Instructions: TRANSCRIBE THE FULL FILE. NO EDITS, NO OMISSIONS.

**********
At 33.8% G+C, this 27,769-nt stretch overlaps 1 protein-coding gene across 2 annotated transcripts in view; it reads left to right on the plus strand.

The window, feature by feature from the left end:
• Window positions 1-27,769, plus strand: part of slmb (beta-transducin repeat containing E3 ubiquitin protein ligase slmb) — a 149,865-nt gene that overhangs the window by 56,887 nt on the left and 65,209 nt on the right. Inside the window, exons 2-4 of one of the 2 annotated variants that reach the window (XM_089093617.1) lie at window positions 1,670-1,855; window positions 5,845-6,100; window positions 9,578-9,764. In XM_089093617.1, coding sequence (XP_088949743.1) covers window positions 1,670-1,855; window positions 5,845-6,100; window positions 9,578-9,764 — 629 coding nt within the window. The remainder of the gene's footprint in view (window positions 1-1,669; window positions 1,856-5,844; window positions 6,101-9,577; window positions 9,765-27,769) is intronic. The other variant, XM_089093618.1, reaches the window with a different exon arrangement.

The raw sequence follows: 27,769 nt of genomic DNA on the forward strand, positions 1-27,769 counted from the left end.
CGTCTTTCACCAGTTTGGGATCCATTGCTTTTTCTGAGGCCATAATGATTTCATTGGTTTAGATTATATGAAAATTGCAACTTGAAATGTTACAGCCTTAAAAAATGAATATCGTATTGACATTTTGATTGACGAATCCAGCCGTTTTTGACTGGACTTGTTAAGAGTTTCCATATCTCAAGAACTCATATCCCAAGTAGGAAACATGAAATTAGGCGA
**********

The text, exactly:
At 33.8% G+C, this 27,769-nt stretch overlaps 1 protein-coding gene across 2 annotated transcripts in view; it reads left to right on the plus strand.

The window, feature by feature from the left end:
• Window positions 1-27,769, plus strand: part of slmb (beta-transducin repeat containing E3 ubiquitin protein ligase slmb) — a 149,865-nt gene that overhangs the window by 56,887 nt on the left and 65,209 nt on the right. Inside the window, exons 2-4 of one of the 2 annotated variants that reach the window (XM_089093617.1) lie at window positions 1,670-1,855; window positions 5,845-6,100; window positions 9,578-9,764. In XM_089093617.1, coding sequence (XP_088949743.1) covers window positions 1,670-1,855; window positions 5,845-6,100; window positions 9,578-9,764 — 629 coding nt within the window. The remainder of the gene's footprint in view (window positions 1-1,669; window positions 1,856-5,844; window positions 6,101-9,577; window positions 9,765-27,769) is intronic. The other variant, XM_089093618.1, reaches the window with a different exon arrangement.

The raw sequence follows: 27,769 nt of genomic DNA on the forward strand, positions 1-27,769 counted from the left end.
CGTCTTTCACCAGTTTGGGATCCATTGCTTTTTCTGAGGCCATAATGATTTCATTGGTTTAGATTATATGAAAATTGCAACTTGAAATGTTACAGCCTTAAAAAATGAATATCGTATTGACATTTTGATTGACGAATCCAGCCGTTTTTGACTGGACTTGTTAAGAGTTTCCATATCTCAAGAACTCATATCCCAAGTAGGAAACATGAAATTAGGCGA